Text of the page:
“That is…” I hesitated. “Not something I’d like to share”.

“Fine. When did you last see your Father?”

“Four days ago”.


“At home”.

“What was your last interaction?”

I didn’t like her attitude. She was judging me. She saw a hormonal, daft little girl, with zero brains.

“We talked, in my room…”

“What did you say?”

It was hard to think of, when your father’s missing. But I remembered his words quite clearly, in that dimly lit, warm room. He said, “my little girl… your cheeks will glow again soon, you’ll see. This is nothing. You’ve always had a heart of gold, don’t let bad things turn it towards darkness… you belong in the light.” and I cried and he stroked my hair and I fell asleep. He wished me goodnight and left. I liked it when he stroked my hair, it made me feel small again.

“Did he ever mention details about his travels to you?” asked the slender, blonde officer.

I thought very hard. “Not really… only that he was always really busy whenever he had to make those trips, he had to write and write and write, he’d hide off in his office and come out just to say goodbye, usually”.

“And how often did he travel?” The annoying lady lifted her dark blonde eyebrows. She hated me to the core, wanted me dead, she wouldn’t let me walk out of the room.

“Um, can I have a glass of water… please?”. A younger, male officer rushed out of the room and came back moments later and handed me a water bottle. “Thank you” I smiled, unconsciously, for the first time in a while. It’s the small victories that build confidence and self-worth, said Doctor Sewell. I felt pride, despite the horrible things my mind would jump to about my father’s whereabouts.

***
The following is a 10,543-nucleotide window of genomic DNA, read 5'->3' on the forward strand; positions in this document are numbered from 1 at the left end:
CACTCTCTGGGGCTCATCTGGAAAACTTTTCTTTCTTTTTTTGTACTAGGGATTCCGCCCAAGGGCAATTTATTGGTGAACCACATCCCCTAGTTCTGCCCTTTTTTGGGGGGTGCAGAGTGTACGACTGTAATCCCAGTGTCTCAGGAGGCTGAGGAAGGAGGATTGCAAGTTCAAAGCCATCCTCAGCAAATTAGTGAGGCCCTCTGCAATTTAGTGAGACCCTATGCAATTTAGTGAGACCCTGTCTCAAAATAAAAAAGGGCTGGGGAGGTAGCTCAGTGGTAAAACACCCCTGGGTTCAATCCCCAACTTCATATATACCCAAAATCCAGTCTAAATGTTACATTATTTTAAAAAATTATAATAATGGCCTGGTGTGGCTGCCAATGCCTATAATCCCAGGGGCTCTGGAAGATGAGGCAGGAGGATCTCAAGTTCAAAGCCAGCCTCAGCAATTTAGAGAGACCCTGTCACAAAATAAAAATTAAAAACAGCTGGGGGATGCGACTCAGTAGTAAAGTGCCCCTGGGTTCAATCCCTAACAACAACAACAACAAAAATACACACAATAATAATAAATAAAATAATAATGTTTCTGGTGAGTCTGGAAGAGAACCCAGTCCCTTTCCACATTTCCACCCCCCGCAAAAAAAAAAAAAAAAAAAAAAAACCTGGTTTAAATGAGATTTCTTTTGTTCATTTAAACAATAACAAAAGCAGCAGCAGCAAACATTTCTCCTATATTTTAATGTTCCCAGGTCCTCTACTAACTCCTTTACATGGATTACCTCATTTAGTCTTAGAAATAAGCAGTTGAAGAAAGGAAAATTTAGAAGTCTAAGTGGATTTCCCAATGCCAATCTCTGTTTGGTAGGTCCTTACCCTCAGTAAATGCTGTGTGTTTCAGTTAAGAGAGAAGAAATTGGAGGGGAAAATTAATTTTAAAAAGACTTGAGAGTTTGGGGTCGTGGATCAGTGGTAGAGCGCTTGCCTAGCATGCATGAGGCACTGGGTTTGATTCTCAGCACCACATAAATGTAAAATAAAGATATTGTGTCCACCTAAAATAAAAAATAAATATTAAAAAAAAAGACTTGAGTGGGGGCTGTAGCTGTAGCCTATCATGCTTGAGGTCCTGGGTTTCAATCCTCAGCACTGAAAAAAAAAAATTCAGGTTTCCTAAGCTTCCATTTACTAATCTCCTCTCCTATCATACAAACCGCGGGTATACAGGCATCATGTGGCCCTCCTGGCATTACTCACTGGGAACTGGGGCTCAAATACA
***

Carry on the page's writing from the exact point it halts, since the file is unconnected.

“How often did he make those trips?”

Her small, inquisitive eyes looked through my flesh.

“Um, er, maybe every three weeks? During summertime it would be a bit more sparse, maybe once a month or even more than that…”

“Did he ever tell you why he’d go?”

“Um, no, I always just assumed he had to go, and he once told me to never ask questions, so…”

“How did he feel about your suicide attempt?”

“He was supportive of my recovery…”

“Surely he must’ve been hurt. Ashamed even. Your daughter committing an unforgivable sin…” her words lingered. I was furious, fuming, my eyes no longer shying away.

“That’s all. Thank you, miss.”

Even as I walked out, I could feel her dry gaze on my back. I couldn’t bear to be judged so, not by someone like that. Tomorrow is promised to no one and perhaps that no one was my father. My mind, as usual, jumped to conclusions, that he left because of me. That’s what the blonde police officer suggested, that he was embarrassed by me, that he abandoned us because he couldn’t live with the shame of having a daughter like this. I jumped from one heartbreak to another, but living both similtaneously as though I’m walking on a path of burning coal.

Dad told me once that in order to walk over hot stones and fire, you have to make sure your feet are wet right before you step over; the moisture will protect your feet and thus, you will not burn. But how could I find the time to moisturize my feet when my own father is gone. When my heart is gone. With those two out of the picture, I would cease to be myself, and turn into a girl of the unknown, with white lips and black eyes.

Mother was, surprisingly, already done. I thought she’d be talking for hours, that they wouldn’t let her go; maybe I was in there for hours, too. I never understood the concept of time as well as others seemed to, things that took my mother a few minutes would take me an hour. She’d call me scatter-brained and get on with her life.

I suddenly thought, I wish I could be like literature’s Byronic heroes rather than the shy girls I seem to emulate. To manipulate someone as Rochester does to Jane Eyre, to glue someone’s heart to mine as well as Heathcliffe does to Cathy. However, some of us are ordinary.

There were no leads, and months passed. Watching the days fly by was like seeing a calender rip its own pages and throw them away, it surprised me. It was quick. But my loan got approved and I could transfer my credits to Rutland. I was born there, and I hope I die there. More than that, I knew that this final year of university would be useless. I wouldn’t learn anything I didn’t already know. I could just focus on work and change all I know, and that would help.